Activist Hedge Fund advises Intel to outsource CPU manufacturing

Activist hedge fund advises Intel to outsource manufacturing of CPUs

Andrew Cunningham

The hedge fund Activist, Third Point, has taken a nearly $ 1 billion stake in Intel and called on the chipmaker to consider manufacturing and question a key part of its strategy.

The $ 15 billion-asset firm managed by Daniel Loeb made a number of demands in a letter sent to Intel’s chairman Omar Ishrak on Tuesday and viewed by the Financial Times.

In the letter, Loeb said that Intel “once” was the gold standard for innovative microprocessor manufacturing, but that it was lagging behind competitors in East Asia, such as TSMC and Samsung.

His intervention comes as Intel faces a critical decision about its future as a leading semiconductor manufacturer – a position it has held for decades, and the source of its dominance in the PC era.

Bob Swan, its CEO, has indicated that early next year he will decide whether to outsource a significant portion of its most advanced manufacturing, or even move completely out of top production, after a series of slips.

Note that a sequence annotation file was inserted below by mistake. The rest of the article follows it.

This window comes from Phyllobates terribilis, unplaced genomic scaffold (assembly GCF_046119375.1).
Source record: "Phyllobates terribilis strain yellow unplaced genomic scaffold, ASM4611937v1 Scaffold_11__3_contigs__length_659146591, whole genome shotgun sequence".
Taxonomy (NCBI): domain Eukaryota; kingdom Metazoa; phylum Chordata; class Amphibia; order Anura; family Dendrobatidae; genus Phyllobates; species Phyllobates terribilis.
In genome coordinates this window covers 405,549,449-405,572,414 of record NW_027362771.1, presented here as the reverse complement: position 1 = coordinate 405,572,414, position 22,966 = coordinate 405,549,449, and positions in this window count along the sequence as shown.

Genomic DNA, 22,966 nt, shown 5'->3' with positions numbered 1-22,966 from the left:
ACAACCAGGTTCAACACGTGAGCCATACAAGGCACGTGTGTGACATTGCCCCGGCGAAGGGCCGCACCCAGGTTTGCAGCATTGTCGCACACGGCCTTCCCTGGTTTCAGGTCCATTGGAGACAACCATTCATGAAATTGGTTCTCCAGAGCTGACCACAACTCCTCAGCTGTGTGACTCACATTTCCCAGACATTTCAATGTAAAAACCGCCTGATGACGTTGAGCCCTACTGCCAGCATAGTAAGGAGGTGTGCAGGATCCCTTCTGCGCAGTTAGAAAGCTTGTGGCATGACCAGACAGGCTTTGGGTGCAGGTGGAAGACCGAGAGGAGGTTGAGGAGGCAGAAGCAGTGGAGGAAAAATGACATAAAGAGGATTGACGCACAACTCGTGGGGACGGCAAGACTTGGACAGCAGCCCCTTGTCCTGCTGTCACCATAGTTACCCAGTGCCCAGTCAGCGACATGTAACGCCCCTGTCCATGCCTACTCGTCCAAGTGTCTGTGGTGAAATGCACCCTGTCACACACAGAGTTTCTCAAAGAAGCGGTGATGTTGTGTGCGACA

The company unveiled in July that it has hit a new obstacle to try to move to the next generation of manufacturing technology, where the functions on chips are reduced to just 7 nanometers.

It has yielded a series of faulty assemblies that have helped advance the lead produced by TSMC, the Taiwanese chip company that manufactures semiconductors on behalf of many of the world’s largest chip designers, including Nvidia, Qualcomm and AMD.

Intel has lost about $ 60 billion in market value in the past year, Loeb pointed out when it focused on the disc maker’s corporate governance.

“We cannot see how the boards that led Intel’s decline could allow management to frustrate the company’s leading market position, while at the same time rewarding them with excessive remuneration packages,” Loeb wrote.

The hedge fund said it was particularly concerned about the loss of talent at Intel, saying the company had lost many of its best chip designers, while those who remained were “increasingly demoralized.”

Loeb said Intel should hire investment advisers to determine if the company should design and manufacture chips, as well as sell failed acquisitions, although the letter does not point to specific examples.

“Intel welcomes input from all investors regarding improved shareholder value,” the company said in a statement. “In spirit, we look forward to addressing with Third Point their ideas regarding that goal.”

Ending its efforts to physically make the most advanced semiconductors will be a turning point in Intel’s fortunes, while also leaving the US without a leading chip maker.

Mr. Loeb calls his problems a ‘critical issue’ that could have a broader impact on US security if America is forced to apply to businesses in ‘geopolitically unstable’ regions ‘everything from computers to data centers to critical infrastructure and more’. ”

Intel shares rose more than 5 percent on the news of Loeb’s letter, first reported by Reuters.